Berbice to get mediation centre

By Shabna Ullah

Chancellor of the Judiciary (ag) Justice Carl Singh addressing the gathering. Seated from left to right are: a mediator; Director Colin Chichester; Mediation Consultant Richard Moore; Jamela Ali; Randolph Kirton and Stephen Weller.

A participant making a point at the seminar on Tuesday

A mediation centre will soon be established at the High Court building in New Amsterdam, which will allow Berbicians to resolve their disputes without the expensive and long-winded court process, as well as improve relationships.


At a seminar on conflict resolution held at the Little Rock Suites on Tuesday, Chancellor of the Judiciary (ag) Justice Carl Singh said that mediation was intended to bring home to lawyers that there is an alternative to trials.

He informed the gathering of lawyers, magistrates, religious leaders and other concerned residents that the first batch of mediators who were trained were lawyers, including Berbice attorney-at-law, Rohan Chandan.

Sixty more persons are in the process of being trained and a decision was taken to include doctors, engineers, social workers and religious leaders among others.

He pointed out that a number of cases, which would not have been settled in the “conventional trial setting,” have already been settled out of court.

The chancellor noted too that the court system was plagued by delays, absent witnesses and to some extent, missing files but “mediation offers the possibility of avoiding those plagues.”

He said in the event that the mediation did not result in a settlement, litigants needed to be assured that their information would not be disclosed and that nothing that was said would be used against them.

Director of the Mediation Centre, Colin Chichester said the process was straightforward but it had to be in the court system where the judge would decide whether the matter was ready for mediation. The parties would instruct their lawyers if they are willing to settle.

Chichester said he hoped the rate of settlement would increase in Guyana and called on lawyers to orient litigants about the process. He noted that in other countries the rate of settlement was quite high.

The director urged Berbicians to embrace the process in order for it to move forward and said the centre would be established to ensure that mediation becomes a part of Berbice.

Canadian mediation consultant, Richard Moore, who came to Guyana in 2002 with the Carter Center, said he explored the idea of “bringing the conflict resolution process to Guyana” and subsequently the lawyers were trained.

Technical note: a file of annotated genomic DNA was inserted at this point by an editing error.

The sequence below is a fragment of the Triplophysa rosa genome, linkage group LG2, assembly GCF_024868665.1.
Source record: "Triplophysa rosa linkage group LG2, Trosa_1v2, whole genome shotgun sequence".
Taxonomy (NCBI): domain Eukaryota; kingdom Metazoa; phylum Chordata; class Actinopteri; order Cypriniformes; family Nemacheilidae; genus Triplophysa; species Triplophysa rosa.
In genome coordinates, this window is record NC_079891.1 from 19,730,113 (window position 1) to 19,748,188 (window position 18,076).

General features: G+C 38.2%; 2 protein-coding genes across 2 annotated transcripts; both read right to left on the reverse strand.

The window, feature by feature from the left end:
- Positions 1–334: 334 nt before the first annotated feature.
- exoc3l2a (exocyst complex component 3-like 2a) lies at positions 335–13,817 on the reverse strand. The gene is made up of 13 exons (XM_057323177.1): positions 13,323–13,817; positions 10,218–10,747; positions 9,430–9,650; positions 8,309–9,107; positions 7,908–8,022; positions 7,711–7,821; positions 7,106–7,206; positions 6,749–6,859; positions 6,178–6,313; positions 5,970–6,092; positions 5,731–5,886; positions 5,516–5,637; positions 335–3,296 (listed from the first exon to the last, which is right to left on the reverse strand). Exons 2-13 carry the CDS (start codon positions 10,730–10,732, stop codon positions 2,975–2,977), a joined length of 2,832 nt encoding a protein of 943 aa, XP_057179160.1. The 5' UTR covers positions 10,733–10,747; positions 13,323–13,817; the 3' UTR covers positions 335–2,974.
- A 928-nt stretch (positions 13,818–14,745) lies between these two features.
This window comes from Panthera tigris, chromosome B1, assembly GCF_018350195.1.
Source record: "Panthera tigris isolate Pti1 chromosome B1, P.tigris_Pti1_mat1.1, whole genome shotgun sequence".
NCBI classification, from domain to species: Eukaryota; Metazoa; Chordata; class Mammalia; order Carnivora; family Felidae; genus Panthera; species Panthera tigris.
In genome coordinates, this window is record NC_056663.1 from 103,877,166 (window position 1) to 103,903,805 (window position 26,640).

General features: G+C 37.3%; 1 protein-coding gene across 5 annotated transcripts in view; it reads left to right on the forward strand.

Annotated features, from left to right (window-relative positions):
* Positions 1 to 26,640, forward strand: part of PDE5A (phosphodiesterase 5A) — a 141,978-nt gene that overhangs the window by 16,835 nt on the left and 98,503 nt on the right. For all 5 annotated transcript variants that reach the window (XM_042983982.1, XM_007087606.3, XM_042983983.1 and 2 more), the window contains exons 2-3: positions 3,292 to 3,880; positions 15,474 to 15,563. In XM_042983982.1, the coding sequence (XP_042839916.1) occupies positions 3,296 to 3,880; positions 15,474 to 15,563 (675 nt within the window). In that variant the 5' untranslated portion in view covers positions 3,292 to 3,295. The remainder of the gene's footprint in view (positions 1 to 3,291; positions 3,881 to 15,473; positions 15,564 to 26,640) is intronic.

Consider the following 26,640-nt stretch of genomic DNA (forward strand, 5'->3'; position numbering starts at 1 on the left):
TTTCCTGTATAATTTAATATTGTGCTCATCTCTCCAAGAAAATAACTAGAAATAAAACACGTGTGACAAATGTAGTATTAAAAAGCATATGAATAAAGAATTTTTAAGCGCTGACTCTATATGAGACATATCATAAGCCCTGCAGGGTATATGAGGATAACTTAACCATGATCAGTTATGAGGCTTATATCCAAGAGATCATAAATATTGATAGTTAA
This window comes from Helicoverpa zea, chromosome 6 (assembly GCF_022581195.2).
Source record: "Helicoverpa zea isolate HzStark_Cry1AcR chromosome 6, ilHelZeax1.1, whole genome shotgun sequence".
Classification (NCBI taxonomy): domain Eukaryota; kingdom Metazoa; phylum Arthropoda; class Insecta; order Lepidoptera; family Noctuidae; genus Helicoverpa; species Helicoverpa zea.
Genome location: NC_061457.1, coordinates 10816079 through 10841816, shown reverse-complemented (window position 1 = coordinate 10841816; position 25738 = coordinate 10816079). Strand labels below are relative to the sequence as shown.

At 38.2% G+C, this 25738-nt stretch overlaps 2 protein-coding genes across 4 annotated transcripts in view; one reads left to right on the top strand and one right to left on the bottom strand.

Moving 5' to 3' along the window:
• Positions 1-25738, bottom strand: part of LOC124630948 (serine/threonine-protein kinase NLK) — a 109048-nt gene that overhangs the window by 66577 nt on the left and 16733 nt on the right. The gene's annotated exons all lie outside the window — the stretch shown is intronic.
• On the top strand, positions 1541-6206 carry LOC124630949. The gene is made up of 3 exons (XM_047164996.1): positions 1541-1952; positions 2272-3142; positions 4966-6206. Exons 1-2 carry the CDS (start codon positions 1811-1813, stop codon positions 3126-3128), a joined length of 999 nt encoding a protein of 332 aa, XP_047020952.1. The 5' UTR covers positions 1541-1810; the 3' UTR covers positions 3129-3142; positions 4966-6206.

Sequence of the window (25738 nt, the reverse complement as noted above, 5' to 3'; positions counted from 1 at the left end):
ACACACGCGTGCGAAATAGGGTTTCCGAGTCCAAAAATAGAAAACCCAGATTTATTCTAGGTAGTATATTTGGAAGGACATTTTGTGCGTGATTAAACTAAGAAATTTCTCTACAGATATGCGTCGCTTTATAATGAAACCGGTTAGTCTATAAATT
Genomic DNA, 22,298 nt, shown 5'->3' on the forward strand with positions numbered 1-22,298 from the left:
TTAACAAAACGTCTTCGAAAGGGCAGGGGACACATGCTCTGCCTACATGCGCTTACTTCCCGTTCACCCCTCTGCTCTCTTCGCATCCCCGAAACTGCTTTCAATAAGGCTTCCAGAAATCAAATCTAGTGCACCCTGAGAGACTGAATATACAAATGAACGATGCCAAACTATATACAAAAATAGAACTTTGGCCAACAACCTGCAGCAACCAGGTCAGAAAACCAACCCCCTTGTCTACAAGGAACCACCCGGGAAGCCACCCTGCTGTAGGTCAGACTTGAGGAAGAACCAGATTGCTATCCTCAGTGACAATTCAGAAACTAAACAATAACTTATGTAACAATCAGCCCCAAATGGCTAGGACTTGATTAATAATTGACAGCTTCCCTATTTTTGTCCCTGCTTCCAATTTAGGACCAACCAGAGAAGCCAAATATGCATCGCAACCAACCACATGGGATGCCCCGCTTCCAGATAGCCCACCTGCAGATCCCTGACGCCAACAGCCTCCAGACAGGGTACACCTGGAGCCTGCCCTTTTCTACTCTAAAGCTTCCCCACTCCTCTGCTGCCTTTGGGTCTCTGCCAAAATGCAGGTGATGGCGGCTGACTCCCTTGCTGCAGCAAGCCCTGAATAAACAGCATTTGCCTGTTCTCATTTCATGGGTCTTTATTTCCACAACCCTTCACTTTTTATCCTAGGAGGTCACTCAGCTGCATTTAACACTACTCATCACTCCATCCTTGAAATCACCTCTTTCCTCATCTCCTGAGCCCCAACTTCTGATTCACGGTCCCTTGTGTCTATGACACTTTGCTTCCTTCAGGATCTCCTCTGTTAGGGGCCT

He said he returned and did further training and he was happy that 21 of the 25 mediators were still in the programme.

Moore said that last week he had an opportunity to observe how the mediators “moved forward with their skills and was stunned with the depth of the knowledge and skills they have shown.” He is also working with them to become mediator trainers.

A mediator, attorney-at-law Jamela Ali, in outlining the benefits, said mediation was introduced in Guyana with the hope that it would reduce the backlog of cases and that through the process, matters would be heard quickly.

She said too that mediation offered an informal setting and gave the parties an opportunity to tell their sides of the story. Also making brief remarks were Stephen Weller of the Carter Center and attorney-at-law Randolph Kirton who represented the Guyana Bar Association.

Participants expressed satisfaction that the centre would be established in Berbice and attorney-at-law John Persaud commented that “…alternative dispute resolution is a must and would benefit everyone.”

Magistrate Krishendat Persaud said he has resuscitated five peace committees – panchayaat – on the Corentyne to deal with magisterial cases and wanted to know if recognition would be given to the committees.

The chancellor responded that he was aware of the groups and that they are “exceptionally commendable…” and he was willing to have members of the committees trained.

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